Each of the key players understands the deeper emotions at work in the characters, which helps the mostly quiet performances resonate with the audience. Dorothy McGuire is certainly too beautiful to be truly plain, but Laura’s bad haircut, frumpy clothes, and bare face strip her of any hint of glamor and make us believe in the abiding loneliness of the shy wallflower. The scene at the canteen dance, when the eager soldiers would rather stand around than dance with Laura, is especially heartbreaking. There’s a troubling equation of Laura’s plainness with Oliver’s scars, suggesting that a woman who isn’t pretty is the same as a man who is literally disfigured, but the anguish that Oliver feels is never in doubt. Although Robert Young gets to indulge in the occasional self-pitying outburst, we do feel intense sympathy for his suffering, more so perhaps in his moments of quiet despair than in his angry attempts to drive people away. Mrs. Minnett and the pianist, John Hillgrove, serve as foils to Laura and Oliver and provide further insight into the workings of the human heart. Mildred Natwick invests the widow with the self-control born of life-shattering grief held very close, but we see how her efforts to help Laura and Oliver slowly heal her long-broken heart and bring joy back into her life. Herbert Marshall, while not actually blind, brings absolute truth to his role as a WWI veteran who understands Oliver’s pain because Marshall lost a leg in the first World War. While it wasn’t exactly a secret to the public, Marshall’s prosthetic limb also wasn’t often mentioned, but in this particular role, Marshall has an understanding of the situation that very few other actors could possess. Only Spring Byington has a truly thankless role as Oliver’s noisy, fussy, insensitive mother; she’s so good at being awful that we’re relieved to see so little of her.
I won’t talk much about the enchantment that supposedly hangs over the cottage or the third act’s twists because I don’t want to spoil those scenes for first-time viewers, but the ending manages to fulfill the fairy tale promise without putting such happiness out of reach for real people. It’s a lovely and refreshing departure from the usual Cinderella story or magical deus ex machina one gets in so many similar tales. If you’re in the mood for more classic romances for ordinary people, pair The Enchanted Cottage with Marty (1955), or try The Spiral Staircase (1946) for another of my favorite Dorothy McGuire performances. The 1945 film is the second of three adaptations of the original play thus far; the first, from 1924, stars Richard Barthelmess and May McAvoy, while a 2016 version stars Paul D. Masterson and Sarah Navratil. The reviews for the newest adaptation are terrible, but it’s on Amazon Prime if you love the 1945 version and are sufficiently curious.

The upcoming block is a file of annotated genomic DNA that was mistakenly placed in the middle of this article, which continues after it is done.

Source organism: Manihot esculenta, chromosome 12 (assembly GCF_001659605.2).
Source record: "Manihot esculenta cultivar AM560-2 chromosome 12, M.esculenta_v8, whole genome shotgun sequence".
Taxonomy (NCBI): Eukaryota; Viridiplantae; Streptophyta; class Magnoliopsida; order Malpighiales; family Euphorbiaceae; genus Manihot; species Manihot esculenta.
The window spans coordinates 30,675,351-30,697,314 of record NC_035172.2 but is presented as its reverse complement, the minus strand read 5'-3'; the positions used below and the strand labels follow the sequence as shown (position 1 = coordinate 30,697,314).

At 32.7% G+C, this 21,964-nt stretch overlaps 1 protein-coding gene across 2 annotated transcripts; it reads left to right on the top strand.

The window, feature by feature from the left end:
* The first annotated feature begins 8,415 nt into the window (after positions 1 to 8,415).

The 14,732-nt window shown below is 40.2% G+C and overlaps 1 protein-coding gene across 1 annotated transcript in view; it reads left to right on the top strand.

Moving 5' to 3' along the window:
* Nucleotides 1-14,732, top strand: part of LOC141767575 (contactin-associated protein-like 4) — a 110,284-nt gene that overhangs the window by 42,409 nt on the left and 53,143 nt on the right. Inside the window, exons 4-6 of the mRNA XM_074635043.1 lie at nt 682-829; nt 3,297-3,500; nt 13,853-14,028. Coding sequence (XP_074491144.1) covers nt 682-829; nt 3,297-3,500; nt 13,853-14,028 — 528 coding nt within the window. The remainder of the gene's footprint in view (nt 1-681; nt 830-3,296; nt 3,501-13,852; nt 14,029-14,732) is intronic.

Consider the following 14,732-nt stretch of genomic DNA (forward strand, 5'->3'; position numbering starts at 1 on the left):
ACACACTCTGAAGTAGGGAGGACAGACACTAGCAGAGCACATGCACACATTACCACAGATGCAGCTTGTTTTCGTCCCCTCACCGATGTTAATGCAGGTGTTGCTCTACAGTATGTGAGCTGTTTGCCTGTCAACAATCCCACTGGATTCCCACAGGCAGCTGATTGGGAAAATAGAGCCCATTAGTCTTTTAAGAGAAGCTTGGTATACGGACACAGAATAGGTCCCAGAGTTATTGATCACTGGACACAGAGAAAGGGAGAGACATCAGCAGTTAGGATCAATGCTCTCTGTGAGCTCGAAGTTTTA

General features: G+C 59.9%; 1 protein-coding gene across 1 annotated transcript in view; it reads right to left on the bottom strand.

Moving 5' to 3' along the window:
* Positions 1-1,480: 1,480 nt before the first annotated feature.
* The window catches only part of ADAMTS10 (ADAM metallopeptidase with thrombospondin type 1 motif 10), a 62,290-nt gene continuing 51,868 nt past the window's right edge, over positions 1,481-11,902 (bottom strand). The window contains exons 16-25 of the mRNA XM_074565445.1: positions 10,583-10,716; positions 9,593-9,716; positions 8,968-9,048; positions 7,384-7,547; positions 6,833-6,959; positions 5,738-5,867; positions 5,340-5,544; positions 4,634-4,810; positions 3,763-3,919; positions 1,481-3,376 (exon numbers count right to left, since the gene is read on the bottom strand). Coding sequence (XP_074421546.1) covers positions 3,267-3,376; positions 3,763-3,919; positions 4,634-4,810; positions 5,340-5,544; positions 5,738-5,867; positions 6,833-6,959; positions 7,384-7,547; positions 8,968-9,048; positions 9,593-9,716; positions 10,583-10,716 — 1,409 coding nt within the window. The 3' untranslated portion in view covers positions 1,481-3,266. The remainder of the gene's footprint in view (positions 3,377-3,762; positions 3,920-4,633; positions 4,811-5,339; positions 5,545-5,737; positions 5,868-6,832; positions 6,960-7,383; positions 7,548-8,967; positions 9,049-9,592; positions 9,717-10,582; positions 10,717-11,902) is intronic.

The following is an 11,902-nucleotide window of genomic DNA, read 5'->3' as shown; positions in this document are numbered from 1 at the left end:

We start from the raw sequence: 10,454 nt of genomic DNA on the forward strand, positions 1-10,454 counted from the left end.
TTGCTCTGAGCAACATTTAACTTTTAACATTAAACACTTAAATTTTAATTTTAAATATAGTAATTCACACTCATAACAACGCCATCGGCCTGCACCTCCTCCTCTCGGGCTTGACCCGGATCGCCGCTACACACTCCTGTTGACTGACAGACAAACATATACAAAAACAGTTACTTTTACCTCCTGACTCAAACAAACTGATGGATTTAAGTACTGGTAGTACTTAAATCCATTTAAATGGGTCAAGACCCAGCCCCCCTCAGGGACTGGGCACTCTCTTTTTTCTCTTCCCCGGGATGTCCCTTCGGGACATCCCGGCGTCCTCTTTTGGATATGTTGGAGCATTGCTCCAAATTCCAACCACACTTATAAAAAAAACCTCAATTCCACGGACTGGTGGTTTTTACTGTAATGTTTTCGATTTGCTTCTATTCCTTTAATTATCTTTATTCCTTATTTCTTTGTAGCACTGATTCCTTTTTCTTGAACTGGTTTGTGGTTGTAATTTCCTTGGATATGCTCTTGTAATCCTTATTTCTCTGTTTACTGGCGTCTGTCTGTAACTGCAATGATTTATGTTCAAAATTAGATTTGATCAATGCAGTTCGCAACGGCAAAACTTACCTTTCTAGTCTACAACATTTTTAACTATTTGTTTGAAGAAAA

— Jennifer Garlen for Classic Movie Hub
Jennifer Garlen pens our monthly Silver Screen Standards column. You can read all of Jennifer’s Silver Screen Standards articles here.
Jennifer is a former college professor with a PhD in English Literature and a lifelong obsession with film. She writes about classic movies at her blog, Virtual Virago, and presents classic film programs for lifetime learning groups and retirement communities. She’s the author of Beyond Casablanca: 100 Classic Movies Worth Watching and its sequel, Beyond Casablanca II: 101 Classic Movies Worth Watching, and she is also the co-editor of two books about the works of Jim Henson.